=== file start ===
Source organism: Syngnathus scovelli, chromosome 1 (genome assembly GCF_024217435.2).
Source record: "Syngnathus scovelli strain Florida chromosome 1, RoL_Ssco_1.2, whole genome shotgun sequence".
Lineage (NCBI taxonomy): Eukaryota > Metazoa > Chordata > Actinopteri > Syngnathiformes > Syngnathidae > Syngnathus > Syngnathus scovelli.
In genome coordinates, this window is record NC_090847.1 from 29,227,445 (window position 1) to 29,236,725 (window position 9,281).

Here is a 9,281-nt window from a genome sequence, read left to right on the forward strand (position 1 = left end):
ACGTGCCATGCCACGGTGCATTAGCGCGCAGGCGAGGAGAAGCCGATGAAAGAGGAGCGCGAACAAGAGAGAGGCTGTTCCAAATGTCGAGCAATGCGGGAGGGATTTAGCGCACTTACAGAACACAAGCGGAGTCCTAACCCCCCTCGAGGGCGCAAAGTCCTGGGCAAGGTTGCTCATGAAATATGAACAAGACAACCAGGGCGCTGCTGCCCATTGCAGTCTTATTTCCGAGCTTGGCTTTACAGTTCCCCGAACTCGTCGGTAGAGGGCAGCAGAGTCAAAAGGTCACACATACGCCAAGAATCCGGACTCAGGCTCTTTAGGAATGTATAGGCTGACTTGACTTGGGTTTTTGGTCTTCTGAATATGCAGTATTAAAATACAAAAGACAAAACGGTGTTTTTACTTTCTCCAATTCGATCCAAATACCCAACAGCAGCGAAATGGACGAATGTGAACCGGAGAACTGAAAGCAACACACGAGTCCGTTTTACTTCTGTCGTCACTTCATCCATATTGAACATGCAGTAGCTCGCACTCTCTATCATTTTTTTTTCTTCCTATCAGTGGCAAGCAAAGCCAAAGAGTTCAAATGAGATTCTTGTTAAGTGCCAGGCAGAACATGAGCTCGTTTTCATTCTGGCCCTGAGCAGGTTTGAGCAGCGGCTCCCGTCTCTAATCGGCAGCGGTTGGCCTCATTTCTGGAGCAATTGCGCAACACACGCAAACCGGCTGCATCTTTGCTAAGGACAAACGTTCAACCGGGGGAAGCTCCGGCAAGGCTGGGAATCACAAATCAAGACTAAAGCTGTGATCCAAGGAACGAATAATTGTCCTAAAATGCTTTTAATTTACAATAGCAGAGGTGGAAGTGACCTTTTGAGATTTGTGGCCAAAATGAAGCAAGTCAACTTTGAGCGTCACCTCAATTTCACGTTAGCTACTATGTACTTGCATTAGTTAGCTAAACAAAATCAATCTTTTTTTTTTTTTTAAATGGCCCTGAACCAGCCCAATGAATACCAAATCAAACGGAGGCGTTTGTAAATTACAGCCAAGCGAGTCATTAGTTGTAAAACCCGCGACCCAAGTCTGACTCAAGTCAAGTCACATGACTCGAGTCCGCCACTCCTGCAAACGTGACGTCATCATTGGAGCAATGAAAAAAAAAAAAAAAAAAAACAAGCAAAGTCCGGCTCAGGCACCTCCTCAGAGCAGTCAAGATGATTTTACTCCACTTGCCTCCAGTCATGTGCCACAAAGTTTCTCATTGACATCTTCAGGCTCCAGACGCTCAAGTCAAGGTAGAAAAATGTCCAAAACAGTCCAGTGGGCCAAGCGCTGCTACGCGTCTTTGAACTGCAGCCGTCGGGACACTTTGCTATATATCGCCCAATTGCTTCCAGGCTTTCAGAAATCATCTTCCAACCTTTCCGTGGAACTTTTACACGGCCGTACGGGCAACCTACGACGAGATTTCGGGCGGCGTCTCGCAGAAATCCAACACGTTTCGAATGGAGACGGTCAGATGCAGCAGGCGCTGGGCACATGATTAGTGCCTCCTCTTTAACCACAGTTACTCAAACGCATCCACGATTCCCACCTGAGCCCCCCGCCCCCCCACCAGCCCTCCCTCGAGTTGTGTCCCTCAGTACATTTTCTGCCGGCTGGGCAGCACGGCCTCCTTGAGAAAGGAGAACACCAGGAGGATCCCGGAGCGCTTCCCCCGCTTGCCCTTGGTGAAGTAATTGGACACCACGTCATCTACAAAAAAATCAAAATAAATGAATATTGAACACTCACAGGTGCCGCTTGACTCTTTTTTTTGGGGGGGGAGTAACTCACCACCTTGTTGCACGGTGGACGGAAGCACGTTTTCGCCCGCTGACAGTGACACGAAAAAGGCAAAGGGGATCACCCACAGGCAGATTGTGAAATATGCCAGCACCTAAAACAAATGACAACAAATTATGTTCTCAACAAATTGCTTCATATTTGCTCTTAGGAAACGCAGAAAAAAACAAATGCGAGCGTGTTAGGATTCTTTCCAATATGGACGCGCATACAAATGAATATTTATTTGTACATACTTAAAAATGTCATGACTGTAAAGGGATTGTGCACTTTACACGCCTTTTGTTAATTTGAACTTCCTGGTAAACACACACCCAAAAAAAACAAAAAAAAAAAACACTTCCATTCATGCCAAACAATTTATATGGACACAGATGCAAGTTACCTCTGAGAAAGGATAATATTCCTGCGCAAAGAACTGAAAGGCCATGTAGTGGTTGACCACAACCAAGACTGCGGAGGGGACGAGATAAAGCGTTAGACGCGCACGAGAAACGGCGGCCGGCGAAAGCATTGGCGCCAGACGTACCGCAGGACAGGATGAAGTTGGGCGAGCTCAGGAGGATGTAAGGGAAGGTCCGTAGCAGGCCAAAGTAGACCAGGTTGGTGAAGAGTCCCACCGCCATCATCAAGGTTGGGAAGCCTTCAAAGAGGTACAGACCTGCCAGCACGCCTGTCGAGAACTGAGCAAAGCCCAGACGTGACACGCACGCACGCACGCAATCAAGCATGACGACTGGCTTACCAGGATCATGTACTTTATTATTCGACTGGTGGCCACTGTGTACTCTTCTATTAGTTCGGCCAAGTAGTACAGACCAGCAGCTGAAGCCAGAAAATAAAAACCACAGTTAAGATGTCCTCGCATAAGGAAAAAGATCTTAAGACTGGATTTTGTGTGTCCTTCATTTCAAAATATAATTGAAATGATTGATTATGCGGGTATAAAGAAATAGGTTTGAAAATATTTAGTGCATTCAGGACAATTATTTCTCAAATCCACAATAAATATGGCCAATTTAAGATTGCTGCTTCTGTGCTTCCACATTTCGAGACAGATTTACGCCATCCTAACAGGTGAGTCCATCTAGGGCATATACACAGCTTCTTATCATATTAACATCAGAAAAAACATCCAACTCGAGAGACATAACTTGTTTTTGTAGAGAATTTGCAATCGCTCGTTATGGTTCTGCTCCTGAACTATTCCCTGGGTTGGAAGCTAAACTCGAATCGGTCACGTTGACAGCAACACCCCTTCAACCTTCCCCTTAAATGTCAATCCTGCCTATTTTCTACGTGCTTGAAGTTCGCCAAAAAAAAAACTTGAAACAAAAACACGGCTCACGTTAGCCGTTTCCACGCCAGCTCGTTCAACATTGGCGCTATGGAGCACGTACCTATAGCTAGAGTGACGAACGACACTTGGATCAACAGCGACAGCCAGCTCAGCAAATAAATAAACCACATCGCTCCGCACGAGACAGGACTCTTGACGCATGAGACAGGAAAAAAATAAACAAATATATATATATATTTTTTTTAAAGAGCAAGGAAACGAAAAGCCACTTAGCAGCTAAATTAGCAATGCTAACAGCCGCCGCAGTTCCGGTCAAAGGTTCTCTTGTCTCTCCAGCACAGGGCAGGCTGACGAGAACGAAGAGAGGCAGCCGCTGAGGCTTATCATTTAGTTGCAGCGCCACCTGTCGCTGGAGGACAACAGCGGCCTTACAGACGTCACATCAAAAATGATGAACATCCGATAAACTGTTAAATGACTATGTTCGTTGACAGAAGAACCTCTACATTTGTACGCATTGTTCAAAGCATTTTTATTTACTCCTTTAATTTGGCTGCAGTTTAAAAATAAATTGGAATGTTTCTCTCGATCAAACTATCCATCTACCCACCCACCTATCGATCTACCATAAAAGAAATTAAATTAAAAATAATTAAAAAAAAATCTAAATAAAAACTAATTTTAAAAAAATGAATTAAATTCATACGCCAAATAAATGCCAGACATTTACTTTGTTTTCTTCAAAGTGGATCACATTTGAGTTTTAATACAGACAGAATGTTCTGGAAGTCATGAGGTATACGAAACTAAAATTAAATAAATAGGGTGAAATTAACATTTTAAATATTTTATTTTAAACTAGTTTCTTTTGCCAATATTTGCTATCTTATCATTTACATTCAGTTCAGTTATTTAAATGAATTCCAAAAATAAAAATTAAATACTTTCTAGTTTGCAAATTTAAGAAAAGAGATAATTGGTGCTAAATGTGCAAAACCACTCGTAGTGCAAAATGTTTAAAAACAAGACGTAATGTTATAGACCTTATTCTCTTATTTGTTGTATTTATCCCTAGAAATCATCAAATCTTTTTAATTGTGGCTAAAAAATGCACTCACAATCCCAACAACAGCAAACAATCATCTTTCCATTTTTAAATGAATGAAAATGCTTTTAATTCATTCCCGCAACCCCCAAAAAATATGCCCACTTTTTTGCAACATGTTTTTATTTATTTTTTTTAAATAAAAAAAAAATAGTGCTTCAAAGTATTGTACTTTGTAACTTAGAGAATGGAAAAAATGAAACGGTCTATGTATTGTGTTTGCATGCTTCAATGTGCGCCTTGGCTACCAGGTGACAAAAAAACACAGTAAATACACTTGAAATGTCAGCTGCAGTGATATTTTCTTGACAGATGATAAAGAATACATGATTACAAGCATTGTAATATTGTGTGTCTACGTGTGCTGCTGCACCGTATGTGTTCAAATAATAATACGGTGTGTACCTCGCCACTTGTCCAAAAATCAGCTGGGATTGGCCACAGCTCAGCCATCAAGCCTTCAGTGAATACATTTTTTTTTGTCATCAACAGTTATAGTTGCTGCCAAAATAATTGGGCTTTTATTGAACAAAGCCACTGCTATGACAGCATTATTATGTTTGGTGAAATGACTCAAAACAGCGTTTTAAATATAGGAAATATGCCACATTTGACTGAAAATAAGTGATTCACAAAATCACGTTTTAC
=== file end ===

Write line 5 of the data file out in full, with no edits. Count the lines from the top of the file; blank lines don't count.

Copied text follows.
Here is a 9,281-nt window from a genome sequence, read left to right on the forward strand (position 1 = left end):